The collaboration, led by Associate Professor Nick Golledge from Victoria University of Wellington’s Antarctic Research Centre (New Zealand) and involving scientists from MARUM – Center for Marine Environmental Sciences at the University of Bremen as well as Canada, the UK and the US, used climate models to simulate what might happen when water from melting ice sheets enters Earth’s oceans.
The model predictions of Golledge and his colleagues show that in some areas of the world these ocean changes will lead to more extreme weather events and greater year-to-year variation in temperatures.
"For the first time, high-resolution modeling of the Greenland and Antarctic ice sheets has been combined with detailed satellite-based observations of ice mass change to provide a reliable assessment of the effects that future melt-water will exert on the climate", says Jorge Bernales from MARUM. He developed a method to compute the melting and freezing rates at the base of the Antarctic ice shelves that can realistically capture the influence of the ocean forcing on the ice sheets.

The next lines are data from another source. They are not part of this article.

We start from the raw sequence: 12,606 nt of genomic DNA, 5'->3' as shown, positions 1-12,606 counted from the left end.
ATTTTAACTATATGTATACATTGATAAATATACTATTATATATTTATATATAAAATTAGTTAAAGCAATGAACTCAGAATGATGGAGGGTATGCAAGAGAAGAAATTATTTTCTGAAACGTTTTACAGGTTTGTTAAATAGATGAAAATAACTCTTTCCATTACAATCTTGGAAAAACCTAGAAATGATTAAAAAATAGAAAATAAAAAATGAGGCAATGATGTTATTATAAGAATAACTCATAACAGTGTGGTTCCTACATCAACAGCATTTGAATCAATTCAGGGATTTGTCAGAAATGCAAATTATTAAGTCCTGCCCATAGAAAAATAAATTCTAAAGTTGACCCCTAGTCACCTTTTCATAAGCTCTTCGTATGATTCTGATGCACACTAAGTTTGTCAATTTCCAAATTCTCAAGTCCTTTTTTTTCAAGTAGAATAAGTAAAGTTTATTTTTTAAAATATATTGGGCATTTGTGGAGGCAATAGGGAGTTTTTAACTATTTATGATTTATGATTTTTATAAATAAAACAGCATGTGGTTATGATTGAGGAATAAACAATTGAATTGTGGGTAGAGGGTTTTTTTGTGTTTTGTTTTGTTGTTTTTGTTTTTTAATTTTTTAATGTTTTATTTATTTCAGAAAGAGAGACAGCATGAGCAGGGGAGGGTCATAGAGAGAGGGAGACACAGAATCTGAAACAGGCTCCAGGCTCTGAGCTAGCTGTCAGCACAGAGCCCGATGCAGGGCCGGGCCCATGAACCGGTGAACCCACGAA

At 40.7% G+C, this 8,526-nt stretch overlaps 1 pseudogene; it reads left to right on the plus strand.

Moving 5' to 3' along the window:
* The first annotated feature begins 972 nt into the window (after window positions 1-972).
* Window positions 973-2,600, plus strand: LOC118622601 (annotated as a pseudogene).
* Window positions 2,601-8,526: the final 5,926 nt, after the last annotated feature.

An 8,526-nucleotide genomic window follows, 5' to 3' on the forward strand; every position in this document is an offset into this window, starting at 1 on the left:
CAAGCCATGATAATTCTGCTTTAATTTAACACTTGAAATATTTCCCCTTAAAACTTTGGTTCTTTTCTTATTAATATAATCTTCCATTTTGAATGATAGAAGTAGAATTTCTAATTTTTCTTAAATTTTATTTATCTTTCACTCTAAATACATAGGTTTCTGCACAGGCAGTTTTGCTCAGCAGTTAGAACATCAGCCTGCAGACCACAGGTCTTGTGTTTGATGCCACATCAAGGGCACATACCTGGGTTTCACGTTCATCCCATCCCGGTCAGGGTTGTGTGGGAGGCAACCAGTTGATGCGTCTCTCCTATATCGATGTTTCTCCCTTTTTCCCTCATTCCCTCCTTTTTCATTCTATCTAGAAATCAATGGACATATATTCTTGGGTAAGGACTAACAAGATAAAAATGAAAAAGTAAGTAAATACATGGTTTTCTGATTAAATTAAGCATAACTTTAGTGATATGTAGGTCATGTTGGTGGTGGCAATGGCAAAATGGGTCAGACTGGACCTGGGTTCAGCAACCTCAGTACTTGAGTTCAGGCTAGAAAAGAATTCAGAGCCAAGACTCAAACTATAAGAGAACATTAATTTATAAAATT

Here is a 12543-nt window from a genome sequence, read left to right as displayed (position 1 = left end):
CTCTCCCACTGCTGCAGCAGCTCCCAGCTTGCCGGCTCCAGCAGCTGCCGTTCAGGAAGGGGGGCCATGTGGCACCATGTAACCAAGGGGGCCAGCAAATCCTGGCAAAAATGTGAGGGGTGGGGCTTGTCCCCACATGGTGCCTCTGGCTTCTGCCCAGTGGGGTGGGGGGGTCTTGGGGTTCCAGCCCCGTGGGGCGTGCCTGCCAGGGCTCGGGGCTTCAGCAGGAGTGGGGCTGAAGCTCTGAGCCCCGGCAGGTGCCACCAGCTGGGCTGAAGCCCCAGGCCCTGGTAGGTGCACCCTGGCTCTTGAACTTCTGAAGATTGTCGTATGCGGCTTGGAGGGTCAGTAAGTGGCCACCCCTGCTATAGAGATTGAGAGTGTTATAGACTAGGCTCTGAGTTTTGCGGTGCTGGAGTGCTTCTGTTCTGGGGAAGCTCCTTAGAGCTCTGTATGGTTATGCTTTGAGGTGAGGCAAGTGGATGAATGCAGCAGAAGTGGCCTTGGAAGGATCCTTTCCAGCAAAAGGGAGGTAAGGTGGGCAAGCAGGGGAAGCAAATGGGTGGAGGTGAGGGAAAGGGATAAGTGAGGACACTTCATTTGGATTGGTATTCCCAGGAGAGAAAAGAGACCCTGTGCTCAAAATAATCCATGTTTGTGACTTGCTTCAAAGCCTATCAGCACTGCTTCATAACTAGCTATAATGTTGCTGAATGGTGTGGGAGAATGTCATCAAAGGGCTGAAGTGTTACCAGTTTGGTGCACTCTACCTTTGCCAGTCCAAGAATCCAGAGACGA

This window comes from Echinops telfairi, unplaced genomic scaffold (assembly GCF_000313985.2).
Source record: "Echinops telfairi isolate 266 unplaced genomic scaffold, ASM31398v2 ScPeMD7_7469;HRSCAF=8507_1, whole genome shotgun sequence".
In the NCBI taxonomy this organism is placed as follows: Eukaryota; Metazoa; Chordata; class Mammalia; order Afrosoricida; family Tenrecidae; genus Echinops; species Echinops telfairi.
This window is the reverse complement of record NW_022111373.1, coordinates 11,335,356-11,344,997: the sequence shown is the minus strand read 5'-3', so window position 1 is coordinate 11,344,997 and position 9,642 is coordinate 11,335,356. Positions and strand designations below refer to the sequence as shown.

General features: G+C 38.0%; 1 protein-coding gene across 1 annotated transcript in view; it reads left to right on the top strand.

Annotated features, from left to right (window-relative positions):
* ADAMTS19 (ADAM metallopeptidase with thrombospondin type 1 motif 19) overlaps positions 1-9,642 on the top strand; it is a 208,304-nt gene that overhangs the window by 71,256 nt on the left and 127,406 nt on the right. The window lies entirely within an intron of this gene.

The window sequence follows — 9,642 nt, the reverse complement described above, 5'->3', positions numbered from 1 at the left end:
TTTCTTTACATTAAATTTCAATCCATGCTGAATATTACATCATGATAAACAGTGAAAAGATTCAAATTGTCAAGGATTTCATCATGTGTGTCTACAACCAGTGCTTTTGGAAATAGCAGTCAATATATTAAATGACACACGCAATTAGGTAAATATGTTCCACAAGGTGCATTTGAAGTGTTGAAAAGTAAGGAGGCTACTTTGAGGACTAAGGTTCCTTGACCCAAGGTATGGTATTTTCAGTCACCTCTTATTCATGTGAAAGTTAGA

The study also found that in the North Atlantic Ocean the influx of meltwater will lead to significant weakening of deep Atlantic circulation, which affects coastal ocean currents such as the Gulf Stream. This will lead to warmer air temperatures in Central America, Eastern Canada, and the high Arctic, but reduced warming over north-western Europe on the other side of the Atlantic.
Dr. Jorge Bernales
Phone: 0421 218 65434
Nicholas R. Golledge, Elizabeth D. Keller, Natalya Gomez, Kaitlin A. Naughten, Jorge Bernales, Luke D. Trusel & Tamsin L. Edwards: Global environmental consequences of twenty-first-century ice-sheet melt, Nature 2019, DOI: 10.1038/s41586-019-0889-9
More information on the study
More information on the project MAGIC-DML